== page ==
“The volunteer leaders, but also the ones who are employed, have developed a sense for how to treat people. And as a leader you don’t just sit and watch TV, you’re active and talk to those who come here. You care, and show love. Because if you show love, you get love in return.” (Leader V)

The atmosphere taught the young people to welcome each other and show respect. The older ones are aware that the younger ones have respect for them, and act accordingly so the younger ones can feel safe.

“... they’re respectful, which I think is important. And you feel welcome when you come, because when we first came, started coming to V, it was older kids who welcomed us and I felt truly welcome.” (Girls V)

“I’m a bit older so I’m supposed to be a good role model for those who are younger than me who come to the center [...] so maybe I start talking with them, they might start to show respect, and then I also feel happy, and they’re like new friends, maybe a bit younger but still friends.” (Boys T)

The young people are taught to take care of each other and to show love and solidarity. The leaders say that by participating they learn how to relate to others, something that is beneficial in later life. It is important to talk with, not about each other.

Theme 3 Youth empowerment

The theme Youth empowerment also included six categories (Figure 4).

hsj-youth-empowerment-categories

Figure 4: Theme Youth empowerment with categories.

Strategies for democracy and participation

Both youth centers have a strong intention to foster young people in democracy, and promote their participation and influence. They use several different methods to encourage young people to be active and involved in shaping the organization and its activities. These can be anything from surveys, suggestion boxes, working groups and elections to taking part in meetings with politicians.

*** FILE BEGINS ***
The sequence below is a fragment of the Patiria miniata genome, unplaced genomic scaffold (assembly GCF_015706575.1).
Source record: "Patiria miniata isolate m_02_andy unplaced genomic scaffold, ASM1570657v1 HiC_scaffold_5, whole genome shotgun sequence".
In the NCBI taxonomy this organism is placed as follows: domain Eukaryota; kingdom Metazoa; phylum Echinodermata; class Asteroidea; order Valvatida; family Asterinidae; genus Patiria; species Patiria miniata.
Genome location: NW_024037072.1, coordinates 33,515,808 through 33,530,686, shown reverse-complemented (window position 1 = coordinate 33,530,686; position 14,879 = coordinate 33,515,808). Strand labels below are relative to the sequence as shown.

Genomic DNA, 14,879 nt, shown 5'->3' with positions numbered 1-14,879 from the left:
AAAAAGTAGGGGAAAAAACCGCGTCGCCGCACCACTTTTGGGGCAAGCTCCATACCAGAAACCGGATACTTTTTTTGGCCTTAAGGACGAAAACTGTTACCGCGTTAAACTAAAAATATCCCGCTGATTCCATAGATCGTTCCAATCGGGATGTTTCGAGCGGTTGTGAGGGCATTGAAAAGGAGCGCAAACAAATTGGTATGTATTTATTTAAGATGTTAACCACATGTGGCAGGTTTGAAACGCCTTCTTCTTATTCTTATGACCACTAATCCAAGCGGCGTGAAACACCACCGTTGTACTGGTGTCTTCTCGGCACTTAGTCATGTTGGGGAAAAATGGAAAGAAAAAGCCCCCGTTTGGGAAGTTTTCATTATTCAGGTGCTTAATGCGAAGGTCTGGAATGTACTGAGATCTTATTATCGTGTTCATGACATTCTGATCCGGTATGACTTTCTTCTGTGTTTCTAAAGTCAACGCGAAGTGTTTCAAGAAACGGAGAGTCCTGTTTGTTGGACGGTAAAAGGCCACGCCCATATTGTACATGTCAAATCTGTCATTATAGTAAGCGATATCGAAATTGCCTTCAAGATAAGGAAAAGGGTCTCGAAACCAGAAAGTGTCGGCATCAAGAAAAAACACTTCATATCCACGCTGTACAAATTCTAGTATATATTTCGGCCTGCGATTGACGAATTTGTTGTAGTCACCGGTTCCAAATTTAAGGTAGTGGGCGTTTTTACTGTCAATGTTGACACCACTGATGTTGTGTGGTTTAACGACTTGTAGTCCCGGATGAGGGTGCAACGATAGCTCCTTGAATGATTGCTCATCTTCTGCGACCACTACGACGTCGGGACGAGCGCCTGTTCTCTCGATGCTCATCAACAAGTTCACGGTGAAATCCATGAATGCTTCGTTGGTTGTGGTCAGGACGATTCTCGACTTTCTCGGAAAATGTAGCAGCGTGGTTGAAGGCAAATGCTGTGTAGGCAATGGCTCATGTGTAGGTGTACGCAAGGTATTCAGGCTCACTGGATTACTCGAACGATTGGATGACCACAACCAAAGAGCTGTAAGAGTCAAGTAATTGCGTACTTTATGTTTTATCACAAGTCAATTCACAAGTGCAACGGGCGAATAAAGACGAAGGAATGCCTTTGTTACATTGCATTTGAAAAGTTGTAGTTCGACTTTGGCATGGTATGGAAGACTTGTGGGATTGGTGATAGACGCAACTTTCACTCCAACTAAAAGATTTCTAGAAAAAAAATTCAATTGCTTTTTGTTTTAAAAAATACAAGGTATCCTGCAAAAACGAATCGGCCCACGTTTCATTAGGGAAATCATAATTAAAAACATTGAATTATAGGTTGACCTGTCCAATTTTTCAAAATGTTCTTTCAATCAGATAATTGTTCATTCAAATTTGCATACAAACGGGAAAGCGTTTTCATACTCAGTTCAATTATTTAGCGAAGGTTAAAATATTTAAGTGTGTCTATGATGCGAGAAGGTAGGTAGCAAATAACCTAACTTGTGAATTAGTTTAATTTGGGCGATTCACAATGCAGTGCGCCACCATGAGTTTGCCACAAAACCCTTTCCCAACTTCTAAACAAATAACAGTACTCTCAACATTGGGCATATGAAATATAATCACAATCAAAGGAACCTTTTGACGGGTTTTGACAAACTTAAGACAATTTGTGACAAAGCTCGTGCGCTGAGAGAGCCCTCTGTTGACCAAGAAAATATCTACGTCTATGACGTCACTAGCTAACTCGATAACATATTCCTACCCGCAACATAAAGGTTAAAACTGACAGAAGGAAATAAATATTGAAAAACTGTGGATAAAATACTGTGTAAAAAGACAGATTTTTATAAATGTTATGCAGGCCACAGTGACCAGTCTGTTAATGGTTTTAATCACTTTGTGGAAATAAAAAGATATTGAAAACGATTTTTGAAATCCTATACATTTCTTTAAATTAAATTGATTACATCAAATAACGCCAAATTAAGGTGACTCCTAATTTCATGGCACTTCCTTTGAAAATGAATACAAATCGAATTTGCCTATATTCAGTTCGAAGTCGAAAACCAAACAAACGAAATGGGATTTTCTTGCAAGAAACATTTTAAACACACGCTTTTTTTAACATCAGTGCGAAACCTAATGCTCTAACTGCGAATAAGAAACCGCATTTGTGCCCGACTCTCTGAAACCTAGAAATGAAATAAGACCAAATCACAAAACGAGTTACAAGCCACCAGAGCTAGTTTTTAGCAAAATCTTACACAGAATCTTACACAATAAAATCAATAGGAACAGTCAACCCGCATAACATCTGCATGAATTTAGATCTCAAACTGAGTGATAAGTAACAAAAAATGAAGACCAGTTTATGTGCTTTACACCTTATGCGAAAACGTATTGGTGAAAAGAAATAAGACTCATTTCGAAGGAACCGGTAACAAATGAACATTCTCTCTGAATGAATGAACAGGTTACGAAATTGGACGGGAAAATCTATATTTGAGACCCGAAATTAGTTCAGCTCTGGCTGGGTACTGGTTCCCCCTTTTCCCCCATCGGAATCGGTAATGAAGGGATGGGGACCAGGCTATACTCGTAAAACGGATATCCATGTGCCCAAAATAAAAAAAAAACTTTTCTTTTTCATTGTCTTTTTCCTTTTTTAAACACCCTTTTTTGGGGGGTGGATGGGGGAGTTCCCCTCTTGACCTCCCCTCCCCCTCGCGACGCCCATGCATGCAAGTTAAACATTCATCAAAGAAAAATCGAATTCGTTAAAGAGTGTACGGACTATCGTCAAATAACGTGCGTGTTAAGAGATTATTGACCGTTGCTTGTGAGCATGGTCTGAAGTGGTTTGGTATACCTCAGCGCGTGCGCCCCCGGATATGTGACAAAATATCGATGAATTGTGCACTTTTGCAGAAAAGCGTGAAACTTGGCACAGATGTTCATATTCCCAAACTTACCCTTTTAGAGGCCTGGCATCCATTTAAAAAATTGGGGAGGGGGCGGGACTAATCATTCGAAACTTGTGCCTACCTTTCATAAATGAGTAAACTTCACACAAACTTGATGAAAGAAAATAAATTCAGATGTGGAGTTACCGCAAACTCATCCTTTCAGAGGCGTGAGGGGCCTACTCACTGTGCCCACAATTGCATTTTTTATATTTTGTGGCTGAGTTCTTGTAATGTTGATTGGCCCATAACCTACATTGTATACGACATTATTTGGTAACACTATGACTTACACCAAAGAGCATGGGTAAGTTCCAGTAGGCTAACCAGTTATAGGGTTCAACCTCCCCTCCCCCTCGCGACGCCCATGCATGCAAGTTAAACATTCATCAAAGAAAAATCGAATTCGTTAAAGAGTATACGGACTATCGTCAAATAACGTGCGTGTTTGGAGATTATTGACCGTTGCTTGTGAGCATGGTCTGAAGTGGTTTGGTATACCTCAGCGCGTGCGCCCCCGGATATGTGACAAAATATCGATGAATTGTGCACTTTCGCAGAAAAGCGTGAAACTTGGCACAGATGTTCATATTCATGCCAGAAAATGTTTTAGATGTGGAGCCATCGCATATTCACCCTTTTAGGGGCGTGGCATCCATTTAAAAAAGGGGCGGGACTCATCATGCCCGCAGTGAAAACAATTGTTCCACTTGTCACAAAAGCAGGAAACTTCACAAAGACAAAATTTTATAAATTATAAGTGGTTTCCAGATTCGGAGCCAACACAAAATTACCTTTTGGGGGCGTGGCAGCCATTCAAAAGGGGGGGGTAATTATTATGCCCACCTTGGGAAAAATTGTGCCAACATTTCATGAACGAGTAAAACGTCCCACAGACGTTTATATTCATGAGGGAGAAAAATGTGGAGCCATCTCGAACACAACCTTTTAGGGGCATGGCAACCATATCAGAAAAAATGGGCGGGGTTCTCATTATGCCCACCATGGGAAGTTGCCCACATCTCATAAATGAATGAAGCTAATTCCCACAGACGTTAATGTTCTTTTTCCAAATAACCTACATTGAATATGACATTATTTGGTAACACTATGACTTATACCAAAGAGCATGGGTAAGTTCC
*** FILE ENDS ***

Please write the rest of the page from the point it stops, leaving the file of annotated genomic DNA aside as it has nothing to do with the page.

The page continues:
Members in one NGO have the right to vote at annual meetings from the age of seven. An evaluation is also performed every day; when the younger children go home they are asked what was good, what did not work so well, and so on. Monthly meetings are also held with the children to discuss what needs to be changed. The organization also encourages the young people to take part in external meetings with politicians and cooperation partners and express their opinions.

However the main way of promoting democratic ideals is to be responsive to young people’s ideas every day and to involve them in various activities. Giving them a sense of responsibility and confidence helps them grow and develop.

“When it comes to influence and participation, I believe that if you feel like you’re contributing you’ll feel more desire to give, to join in and participate and get more influence” (Leader T).

The leaders also emphasize the importance of openly discussing money and the financing of activities with young people, and of giving them quick feedback about suggestions they come up with.

The young people seem to be satisfied with their degree of influence and participation. They say that the leaders always listen to them and try hard to meet their demands and desires. “When they ask us to tell them what we want to do and maybe we say no, then they push us: come on, tell us, tell us” (Girls T).